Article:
by Andrew Morgan - QTHB
20th February, 2020
What is a long-term lease?
The confusion surrounding what a long-term lease is and what is not is nothing new. Once the clock starts ticking, without intervention, the lease term will start to run down. Leases by nature diminish, they are not the same as freehold tenure.
So, what is a long-term lease? In a commercial, retail or industrial property the standard lease is accepted as a three-year plus three-year or maybe a five-year plus five-year lease. This is the norm and is widely accepted. In the motel industry however, a five-year plus five-year lease is considered a short-term lease. Why is that the case?
One argument is that a motel business cannot be easily picked up and moved to another building/locality. This is also the case for many retail, commercial or industrial businesses, for example a convenience store cannot be picked up and moved to another locality, yet a three-year plus three-year lease in a convenience store is normal practice. Many industrial businesses require large tonnage cranes in their buildings. These cannot be easily replaced without hundreds of thousands of dollars to install new equipment as per the requirements.
Another argument is that one is buying a business (inclusive of the lease document) and that there is a capital outlay to buy the assets of the business. These assets diminish in value rather than appreciate once the lease reduces below a certain level of time remaining.
When a motel lease is being sold a potential buyer will often say, for example, “there are only 15 years left on the lease”. If run for five years there will only be 10 years remaining. This may be the case but the return on investment of a lease is high, and will increase the lower the term of the lease for obvious reasons.
At the end of the day a 10 or 15-year lease is a long-term lease. No one knows what they will be doing in 10 or 15 years, or indeed where they may be. People have goals in life and places where they imagine they might like to be, but no one can guarantee where life will take them such a long time into the future.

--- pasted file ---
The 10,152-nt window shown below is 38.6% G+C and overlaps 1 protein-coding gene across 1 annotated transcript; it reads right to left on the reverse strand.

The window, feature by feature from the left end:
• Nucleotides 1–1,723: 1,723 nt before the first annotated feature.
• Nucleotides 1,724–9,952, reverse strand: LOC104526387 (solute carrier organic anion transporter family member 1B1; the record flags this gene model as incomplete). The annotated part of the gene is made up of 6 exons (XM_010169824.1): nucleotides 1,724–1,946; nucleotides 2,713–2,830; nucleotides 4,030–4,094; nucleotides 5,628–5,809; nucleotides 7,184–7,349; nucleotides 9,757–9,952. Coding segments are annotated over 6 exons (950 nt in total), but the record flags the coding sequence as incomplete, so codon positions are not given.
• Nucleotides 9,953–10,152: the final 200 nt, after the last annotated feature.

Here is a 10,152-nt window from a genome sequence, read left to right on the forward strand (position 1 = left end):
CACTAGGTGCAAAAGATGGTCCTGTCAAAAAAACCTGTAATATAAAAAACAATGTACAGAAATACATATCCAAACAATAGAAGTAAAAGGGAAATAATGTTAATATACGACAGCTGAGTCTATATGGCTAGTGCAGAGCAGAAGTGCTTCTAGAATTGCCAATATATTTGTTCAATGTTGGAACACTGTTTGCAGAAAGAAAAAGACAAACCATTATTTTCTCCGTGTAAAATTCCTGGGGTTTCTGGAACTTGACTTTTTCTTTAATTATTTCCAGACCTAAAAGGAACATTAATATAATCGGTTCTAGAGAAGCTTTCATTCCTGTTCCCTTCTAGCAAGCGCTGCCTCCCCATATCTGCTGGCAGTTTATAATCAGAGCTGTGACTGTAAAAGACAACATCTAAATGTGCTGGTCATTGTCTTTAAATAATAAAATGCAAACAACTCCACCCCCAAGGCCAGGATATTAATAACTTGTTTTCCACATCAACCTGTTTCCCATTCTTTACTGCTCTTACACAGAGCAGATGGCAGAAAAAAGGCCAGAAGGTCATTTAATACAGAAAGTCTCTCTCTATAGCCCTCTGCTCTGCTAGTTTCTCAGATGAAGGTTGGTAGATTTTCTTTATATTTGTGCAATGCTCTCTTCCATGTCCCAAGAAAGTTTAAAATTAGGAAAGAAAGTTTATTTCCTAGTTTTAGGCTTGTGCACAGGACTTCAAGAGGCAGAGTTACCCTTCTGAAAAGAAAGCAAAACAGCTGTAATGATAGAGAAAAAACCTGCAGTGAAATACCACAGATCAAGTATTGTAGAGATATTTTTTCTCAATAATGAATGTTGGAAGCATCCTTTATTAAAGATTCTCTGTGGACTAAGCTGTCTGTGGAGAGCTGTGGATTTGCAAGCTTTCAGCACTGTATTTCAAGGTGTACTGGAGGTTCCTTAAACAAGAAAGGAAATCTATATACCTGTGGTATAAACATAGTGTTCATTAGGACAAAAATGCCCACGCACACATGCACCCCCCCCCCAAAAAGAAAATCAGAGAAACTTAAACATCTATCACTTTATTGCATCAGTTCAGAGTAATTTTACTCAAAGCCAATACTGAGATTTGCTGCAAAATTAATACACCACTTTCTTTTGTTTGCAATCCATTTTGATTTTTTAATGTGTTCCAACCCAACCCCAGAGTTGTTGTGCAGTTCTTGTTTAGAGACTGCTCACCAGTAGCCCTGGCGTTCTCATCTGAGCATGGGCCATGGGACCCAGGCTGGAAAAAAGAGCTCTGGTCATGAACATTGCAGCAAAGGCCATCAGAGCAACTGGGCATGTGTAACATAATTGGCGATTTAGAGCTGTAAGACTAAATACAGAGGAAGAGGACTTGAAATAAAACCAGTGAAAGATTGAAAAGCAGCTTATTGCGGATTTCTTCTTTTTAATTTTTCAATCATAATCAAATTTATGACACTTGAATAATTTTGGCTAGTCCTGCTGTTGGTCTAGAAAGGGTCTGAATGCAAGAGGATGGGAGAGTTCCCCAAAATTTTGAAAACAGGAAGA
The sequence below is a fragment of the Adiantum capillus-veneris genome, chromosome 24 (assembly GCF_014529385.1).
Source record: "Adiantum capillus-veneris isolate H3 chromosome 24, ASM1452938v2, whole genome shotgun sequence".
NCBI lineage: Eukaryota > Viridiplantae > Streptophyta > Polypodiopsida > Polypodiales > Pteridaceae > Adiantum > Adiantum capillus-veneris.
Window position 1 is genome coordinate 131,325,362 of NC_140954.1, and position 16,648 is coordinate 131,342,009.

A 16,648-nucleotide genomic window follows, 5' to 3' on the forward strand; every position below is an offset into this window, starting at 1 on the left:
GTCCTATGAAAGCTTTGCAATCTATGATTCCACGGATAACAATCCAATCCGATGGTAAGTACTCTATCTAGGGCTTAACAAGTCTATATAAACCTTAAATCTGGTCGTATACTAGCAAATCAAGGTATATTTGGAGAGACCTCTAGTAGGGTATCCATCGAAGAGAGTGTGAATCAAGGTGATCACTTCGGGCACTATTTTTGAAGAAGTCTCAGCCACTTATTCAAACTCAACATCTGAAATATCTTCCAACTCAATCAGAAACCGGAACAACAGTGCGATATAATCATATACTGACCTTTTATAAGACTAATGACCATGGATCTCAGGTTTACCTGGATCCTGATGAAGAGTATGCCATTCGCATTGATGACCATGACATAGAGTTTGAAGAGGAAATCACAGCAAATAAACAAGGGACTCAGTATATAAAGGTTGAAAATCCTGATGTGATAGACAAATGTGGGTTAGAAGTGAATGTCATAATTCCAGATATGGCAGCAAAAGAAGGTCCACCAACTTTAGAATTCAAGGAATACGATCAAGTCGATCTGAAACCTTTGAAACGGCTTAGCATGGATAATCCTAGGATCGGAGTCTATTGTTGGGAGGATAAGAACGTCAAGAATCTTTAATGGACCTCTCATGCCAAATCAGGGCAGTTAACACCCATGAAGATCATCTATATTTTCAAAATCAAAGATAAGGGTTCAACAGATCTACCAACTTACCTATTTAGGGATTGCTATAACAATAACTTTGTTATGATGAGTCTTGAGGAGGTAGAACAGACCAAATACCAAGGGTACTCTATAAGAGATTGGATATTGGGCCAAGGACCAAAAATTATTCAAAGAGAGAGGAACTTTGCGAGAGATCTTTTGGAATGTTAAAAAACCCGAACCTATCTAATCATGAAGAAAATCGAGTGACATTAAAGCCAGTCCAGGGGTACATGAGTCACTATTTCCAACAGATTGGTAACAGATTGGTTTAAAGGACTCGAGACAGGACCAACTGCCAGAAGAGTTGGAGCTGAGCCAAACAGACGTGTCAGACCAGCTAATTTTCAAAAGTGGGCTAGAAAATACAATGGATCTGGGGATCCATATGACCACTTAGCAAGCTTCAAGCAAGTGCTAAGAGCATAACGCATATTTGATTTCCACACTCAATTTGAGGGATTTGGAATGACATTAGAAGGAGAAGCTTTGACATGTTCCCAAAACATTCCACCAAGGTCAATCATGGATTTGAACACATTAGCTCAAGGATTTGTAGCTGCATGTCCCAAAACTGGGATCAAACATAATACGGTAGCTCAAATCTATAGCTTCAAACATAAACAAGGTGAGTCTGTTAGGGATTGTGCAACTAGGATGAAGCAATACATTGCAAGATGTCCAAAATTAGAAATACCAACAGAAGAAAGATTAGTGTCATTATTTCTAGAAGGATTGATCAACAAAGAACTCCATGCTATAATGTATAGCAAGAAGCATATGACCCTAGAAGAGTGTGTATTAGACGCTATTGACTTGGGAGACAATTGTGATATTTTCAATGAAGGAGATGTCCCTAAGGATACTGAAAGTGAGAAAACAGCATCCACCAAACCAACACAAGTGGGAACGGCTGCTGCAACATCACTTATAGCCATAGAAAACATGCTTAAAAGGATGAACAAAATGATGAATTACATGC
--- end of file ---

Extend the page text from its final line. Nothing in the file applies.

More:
It is therefore, in the lessor’s interest to extend a lease for their security of tenure and to provide them with more options when refinancing, etc. It is reasonable to believe that the longer the term remaining on the lease, the stronger the position/security of both the lessee and lessor.
This may not be the case when the land is situated in highly desired positions. The site may be ripe for redevelopment with a higher or better use, or the motel may be in need of major refurbishment and be deemed that it is more cost effective to be demolished rather than renovate. This sounds good in theory but what happens when the lease is close to expiration and the development market is poor. Timing is everything.
Due to most lessor’s owning a motel property that is leased as a passive investment, it is often the case that the lessor will not want the lease to come to an end. The majority of the time the purpose of ownership is a passive investment, not the day-to-day operating of a business.
Lease extensions are a saleable commodity in the market place due to the comments above which maintain or increase the value of a business. Most lessors whose lease term has run below 15 years, will have been asked at some stage by a lessee to extend the lease. The result should be a mutually beneficial transaction for both parties.
It does not happen often but sometimes a lessor when asked will not extend a lease. Why extend the lease when there is still 14 years to run, which is still a long-term lease?” Fair point, however a potential lessee will argue that if either party wants to sell their interest at some stage a longer lease of say 20 years or more will be more attractive to a potential buyer on both sides. Also, a fair point.
Generally, the extension of leases is a win-win situation for both lessee and lessor depending on the circumstances, and as always, both parties acting reasonably to facilitate this extension.